UP: 65 captive reared Gharials released into Ganges

27 Feb 2015, 05:43 pm Print

UP: 65 captive reared Gharials released into Ganges
Hastinapur, Feb 27 (JEN): As part of a unique collaboration between the government, communities and civil society, 65 captive reared Gharials were released into the Ganges at Hastinapur.

WWF-India along with the Uttar Pradesh Forest Department scheduled the release with an objective to successfully introduce the species in their natural habitat, where their chances of survival are higher.  


The release witnessed 65 juvenile Gharials of 3 years of age (50 females and 15 males) being released into the Ganga.

The captive-reared Gharials were transported in special containers from the Kukrail breeding facility in Lucknow to the Hastinapur Wildlife Sanctuary. 


Prior to the release, the juveniles were weighed; their scales were cut for identification purposes and biometric study was conducted by WWF experts to check the health status of to be released stock. The Gharials which belonged to the 2012 batch of hatchlings weighed between 4 to 8 KGs and were 1.23 to 1.51 meters long.

Dr Rupak De, Chief Wild Life Warden and Principal Chief Conservator of Forests Wildlife, Uttar Pradesh Forest Department, said, “Uttar Pradesh Forest Department is committed to the conservation of aquatic biodiversity in the Ganga and today’s release of 65 gharials is a step towards that.”

The release, attended by  Arvind Kumar Singh, Sub-Divisional Magistrate, Sushant Sharma, District Forest Officer, and other Government officials along with community members from Makhdumpur, Jalalpur & Kishorpur, witnessed a brief session by WWF-India experts on the anthropogenic threats faced by the species while stressing on regular monitoring of the released species. 


The experts also shared insights on biometry exercise conducted prior to the release, and establishing skewed markings to create an individual identity number for all the animals due for release. The DFO administrated a Ganga Mitra pledge to actively engage in conservation of holy Ganga.  


"Today on this day of Gharial release, I assure District Administration’s support  in this initiative to rejuvenate the Ganga and its species, thereby nourishing & supporting the lives in the Ganga”, added Arvind Kumar Singh, Sub-Divisional Magistrate.

Highlighting the importance of regular release of species into the Ganges, District Forest Officer, Sushant Sharma said, “In December we witnessed the release of 532 Turtle hatchlings into Ganges and today is the day of release of 65 Gharials. With the support of communities and WWF-India, we hope to counter the dwindling population of these endemic & endangered species”.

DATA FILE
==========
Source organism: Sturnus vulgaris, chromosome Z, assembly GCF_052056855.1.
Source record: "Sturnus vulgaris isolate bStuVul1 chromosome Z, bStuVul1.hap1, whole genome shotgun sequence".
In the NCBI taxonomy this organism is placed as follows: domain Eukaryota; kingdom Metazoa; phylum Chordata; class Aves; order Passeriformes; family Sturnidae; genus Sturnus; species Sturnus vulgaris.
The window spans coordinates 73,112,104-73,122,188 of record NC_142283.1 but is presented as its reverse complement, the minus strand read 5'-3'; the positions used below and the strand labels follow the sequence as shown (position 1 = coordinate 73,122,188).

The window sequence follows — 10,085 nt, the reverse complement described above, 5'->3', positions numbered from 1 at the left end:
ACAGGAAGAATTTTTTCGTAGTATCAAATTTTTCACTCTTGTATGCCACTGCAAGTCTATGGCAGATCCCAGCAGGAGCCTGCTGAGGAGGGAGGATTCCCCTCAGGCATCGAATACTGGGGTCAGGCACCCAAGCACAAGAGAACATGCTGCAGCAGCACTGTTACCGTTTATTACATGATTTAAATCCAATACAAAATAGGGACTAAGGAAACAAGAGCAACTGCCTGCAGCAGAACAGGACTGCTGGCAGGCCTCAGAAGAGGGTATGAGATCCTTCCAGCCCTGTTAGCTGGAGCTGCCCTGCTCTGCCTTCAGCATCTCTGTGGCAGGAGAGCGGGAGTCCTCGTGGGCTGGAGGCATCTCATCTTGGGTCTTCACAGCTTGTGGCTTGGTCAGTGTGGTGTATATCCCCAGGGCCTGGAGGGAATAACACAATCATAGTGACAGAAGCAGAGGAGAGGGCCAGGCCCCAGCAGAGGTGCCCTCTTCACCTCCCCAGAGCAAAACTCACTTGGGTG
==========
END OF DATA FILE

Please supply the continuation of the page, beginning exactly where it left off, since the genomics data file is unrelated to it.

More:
“We all need to come together to help our Holy river Ganga nourish the aquatic biodiversity it supports,” added Luv Khush, village headman of Jalalpur village.

One of the key species of concern for WWF- India’s Rivers for Life programme, Gharial (freshwater crocodile) is critically endangered crocodilian, with fewer than 200 breeding adults estimated to be surviving in the wild. In order to address the conservation needs of the species, WWF-India and Uttar Pradesh Forest Department initiated this programme in 2009. So far, 571 gharials have been released including Friday’s release.

Suresh Babu, Director Rivers, Wetlands & Water Policy said, “Riparian communities along  the Ganga in Hastinapur has adopted gharials as an integral part of their lives and this is a great example of community based conservation of endangered species and its habitats. We need more such examples of collaborative action between Government, Communities and Civil Society coming together as Ganga Mitras (friends of river) to rejuvenate our national river” .

Intensive post-release field surveys to document habitat use and dispersal pattern have revealed that almost 40% survival of release animals. Between 17 December 2010 to15 January 2011, thirteen animals were re-captured and biometric changes were recorded. Alongside the research, the study integrates conservation awareness work with riparian communities.

WWF-India and UPFD will initiate 20 day monitoring to closely watch the acclimatization of the gharials in the wild. “UPPFD and WWF-India will undertake an intensive monitoring to study the growth, behavior and sitribution of animals which will help design a long term conservation strategy,” added Sanjay Shrivastava, IFS.

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